Where can you find a winter-hardy shrub that thrives in Yarmouth’s sandy soil; turns brilliant red in autumn; provides food for native songbirds; and fills the freezer with antioxidant-rich power food?
When bush comes to shrub, it’s hard to beat the humble blueberry.
Now that the spring gardening season has arrived on Cape Cod, it’s time to plant trees and shrubs, as well as vegetables and flowering plants. It’s also the best time to plant high-bush blueberries, allowing a full growing season during their first year in the landscape.
A lot of people are really looking to grow their own foods today, said Rose Grevelis, senior nursery associate at Agway of Cape Cod in South Dennis. Blueberries fit perfectly into that plan.
As they mature, high-bush blueberries provide an attractive border or screen for objects in the home landscape. And when bushes mature, they reward growers with a harvest of sweet-tart berries. Unlike evergreens, blueberries do lose their leaves in winter, but before that happens, the foliage turns a brilliant crimson.
Agway sells an assortment of blueberry bushes, Grevelis said, starting with one-gallon potted plants that will take about three years to begin producing a respectable harvest. To ensure their health and future productivity, she advises the following steps:
- Choose several blueberry varieties for good pollination and berry production. If you have the space, grow two or more varieties of early, mid-season and late-fruiting blueberries. That way you can stretch your berry-picking time from late June through mid-September. Earliblue, Ivanhoe, Patriot and Blue Ray are early varieties; Berkeley, Bluecrop, Pioneer and Atlantic are mid-season varieties; and Jersey, Coville, Lateblue and Elliot are late-fruiting choices. Jersey is an especially popular choice for Cape Cod growers, Grevelis said.
- Test your soil’s pH before planting. Blueberries love acidic soil – even more acidic than the natural conditions on Cape Cod. Chances are you’ll need to add some sulfur to raise the soil’s acidity (lowering the pH to between 4.1 and 5.0 on a scale where 7.0 is neutral). Don’t know how to test your soil’s pH? No worries. Agway of Cape Cod offers free pH testing.
- Blueberries will tolerate some shade, but they grow strongest and provide the most fruit when grown in full sun (at least six hours per day).
- Blueberries love water, but don’t perform well when their roots are soggy, so plant them in well-draining soil. That’s an easy task when you live on Cape Cod, where the sandy soil drains almost instantly. To retain some water and nutrients, dig your hole the same depth as the pot, but double or triple its width. Then add plenty of organic compost and mix it into the surrounding soil.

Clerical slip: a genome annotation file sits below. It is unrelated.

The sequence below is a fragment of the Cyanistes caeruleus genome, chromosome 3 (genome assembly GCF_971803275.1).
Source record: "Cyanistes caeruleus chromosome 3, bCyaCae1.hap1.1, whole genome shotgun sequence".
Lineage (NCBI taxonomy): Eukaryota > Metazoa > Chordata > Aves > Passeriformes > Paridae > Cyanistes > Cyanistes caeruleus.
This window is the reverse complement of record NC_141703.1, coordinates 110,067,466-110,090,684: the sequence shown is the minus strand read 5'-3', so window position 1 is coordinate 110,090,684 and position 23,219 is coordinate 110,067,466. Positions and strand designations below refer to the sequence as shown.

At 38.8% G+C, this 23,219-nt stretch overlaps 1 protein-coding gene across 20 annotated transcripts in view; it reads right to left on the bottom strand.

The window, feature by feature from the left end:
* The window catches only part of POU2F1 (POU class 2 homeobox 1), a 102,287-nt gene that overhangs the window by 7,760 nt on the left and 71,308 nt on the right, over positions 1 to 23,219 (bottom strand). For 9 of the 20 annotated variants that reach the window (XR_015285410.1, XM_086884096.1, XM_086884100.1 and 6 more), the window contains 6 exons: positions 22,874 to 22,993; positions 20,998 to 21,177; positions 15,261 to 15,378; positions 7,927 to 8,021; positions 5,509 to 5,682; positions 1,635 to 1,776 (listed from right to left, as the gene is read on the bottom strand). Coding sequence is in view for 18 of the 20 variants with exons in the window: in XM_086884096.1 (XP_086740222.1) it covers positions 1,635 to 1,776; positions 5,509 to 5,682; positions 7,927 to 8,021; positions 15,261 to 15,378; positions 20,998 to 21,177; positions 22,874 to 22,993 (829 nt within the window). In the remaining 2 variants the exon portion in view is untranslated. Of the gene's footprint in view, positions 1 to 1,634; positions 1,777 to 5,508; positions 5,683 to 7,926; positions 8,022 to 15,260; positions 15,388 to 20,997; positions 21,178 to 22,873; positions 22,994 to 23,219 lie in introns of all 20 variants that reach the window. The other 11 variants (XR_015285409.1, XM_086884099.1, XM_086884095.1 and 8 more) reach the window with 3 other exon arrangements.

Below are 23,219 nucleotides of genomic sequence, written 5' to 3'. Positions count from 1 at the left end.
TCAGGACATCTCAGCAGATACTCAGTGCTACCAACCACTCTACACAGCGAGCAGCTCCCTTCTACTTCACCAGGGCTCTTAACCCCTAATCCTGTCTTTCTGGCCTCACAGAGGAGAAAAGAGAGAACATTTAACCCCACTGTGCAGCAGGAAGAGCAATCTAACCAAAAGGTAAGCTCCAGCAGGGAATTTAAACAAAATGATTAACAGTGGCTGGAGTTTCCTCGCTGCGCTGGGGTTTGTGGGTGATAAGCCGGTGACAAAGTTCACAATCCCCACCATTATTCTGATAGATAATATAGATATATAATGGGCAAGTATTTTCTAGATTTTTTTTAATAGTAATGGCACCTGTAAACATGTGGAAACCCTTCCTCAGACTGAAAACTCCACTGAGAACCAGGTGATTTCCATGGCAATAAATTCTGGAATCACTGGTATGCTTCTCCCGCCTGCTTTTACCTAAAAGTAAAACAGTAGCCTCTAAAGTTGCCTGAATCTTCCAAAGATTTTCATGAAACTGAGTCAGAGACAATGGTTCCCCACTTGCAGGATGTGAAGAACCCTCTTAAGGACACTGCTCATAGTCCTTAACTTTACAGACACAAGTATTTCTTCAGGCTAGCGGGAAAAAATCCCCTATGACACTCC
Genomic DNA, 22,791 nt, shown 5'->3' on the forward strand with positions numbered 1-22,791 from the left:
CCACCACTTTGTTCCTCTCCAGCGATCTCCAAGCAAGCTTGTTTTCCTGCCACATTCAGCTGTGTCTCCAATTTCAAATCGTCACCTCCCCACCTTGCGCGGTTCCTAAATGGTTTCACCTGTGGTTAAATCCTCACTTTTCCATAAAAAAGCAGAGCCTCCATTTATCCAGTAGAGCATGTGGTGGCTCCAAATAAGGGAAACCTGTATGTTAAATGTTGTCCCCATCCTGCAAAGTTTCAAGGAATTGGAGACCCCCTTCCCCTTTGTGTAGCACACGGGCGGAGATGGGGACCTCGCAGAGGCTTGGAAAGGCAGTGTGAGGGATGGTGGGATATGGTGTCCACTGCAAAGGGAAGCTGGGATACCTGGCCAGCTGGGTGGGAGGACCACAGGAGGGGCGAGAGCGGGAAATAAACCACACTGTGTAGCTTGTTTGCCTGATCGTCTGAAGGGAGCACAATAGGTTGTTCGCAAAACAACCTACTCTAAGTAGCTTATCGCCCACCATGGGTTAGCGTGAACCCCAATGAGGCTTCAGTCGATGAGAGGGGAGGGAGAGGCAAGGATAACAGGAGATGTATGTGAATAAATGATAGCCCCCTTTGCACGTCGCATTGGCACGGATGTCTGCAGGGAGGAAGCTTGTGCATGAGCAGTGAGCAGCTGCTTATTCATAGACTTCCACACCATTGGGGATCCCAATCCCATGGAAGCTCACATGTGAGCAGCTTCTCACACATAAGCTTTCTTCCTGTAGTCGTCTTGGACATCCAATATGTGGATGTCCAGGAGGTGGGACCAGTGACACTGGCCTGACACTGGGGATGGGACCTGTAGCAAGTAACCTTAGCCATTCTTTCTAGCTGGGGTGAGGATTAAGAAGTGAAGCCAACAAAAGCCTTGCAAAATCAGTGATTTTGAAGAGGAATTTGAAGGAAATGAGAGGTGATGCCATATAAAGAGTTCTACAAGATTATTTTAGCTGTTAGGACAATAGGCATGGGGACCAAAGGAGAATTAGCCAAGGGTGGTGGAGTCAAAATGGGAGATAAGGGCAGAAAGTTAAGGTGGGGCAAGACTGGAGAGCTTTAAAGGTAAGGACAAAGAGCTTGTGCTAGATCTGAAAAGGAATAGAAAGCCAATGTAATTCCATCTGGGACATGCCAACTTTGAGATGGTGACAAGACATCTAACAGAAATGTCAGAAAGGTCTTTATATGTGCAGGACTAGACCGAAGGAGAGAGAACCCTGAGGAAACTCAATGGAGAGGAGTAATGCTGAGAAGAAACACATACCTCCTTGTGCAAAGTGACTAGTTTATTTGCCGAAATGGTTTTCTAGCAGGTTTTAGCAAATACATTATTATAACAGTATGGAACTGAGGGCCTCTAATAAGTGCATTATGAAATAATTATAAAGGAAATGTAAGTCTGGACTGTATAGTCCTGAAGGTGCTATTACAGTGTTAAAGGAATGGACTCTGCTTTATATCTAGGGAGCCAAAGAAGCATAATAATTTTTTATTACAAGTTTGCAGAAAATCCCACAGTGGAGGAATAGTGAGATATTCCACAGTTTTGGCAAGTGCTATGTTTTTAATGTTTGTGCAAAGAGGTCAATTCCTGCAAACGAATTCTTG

- Space blueberry bushes at least 4-5 feet apart. This will allow stronger root growth as well as good air circulation, which helps prevent diseases. It will also leave you ample space to pick the berries once bushes mature.
- One pest that sometimes attacks Cape Cod blueberry bushes is the winter moth, which varies in population from year to year. If you see a lot of beige, night-flying moths on warm nights between Thanksgiving and Christmas, chances are the tiny larvae will eat the blossoms and leaf-buds of your blueberry bushes come spring. Solution: Spray the bare branches, twigs and bark with a dormant oil in late winter. It will smother the eggs.
- To protect your blueberry crop from catbirds, robins and other feathered friends, cover the bushes with netting. A tall cage made from lightweight deer fencing with steel electrical conduit for posts is a low-cost option. Drape plastic bird netting over the top during fruiting season and remove the top in winter.
Agway of Cape Cod will be one of the garden and landscaping companies participating in the spring Home, Garden and Lifestyle Show, set for May 16-17 at the Barnstable High School field house. Find more information on the show at the Hyannis Rotary Club website.
(Yarmouth Chamber of Commerce blogger Andy Tomolonis is a multimedia producer, award-winning journalist and author of Organic Hobby Farming: A Practical Guide to Earth-Friendly Farming in Any Space.)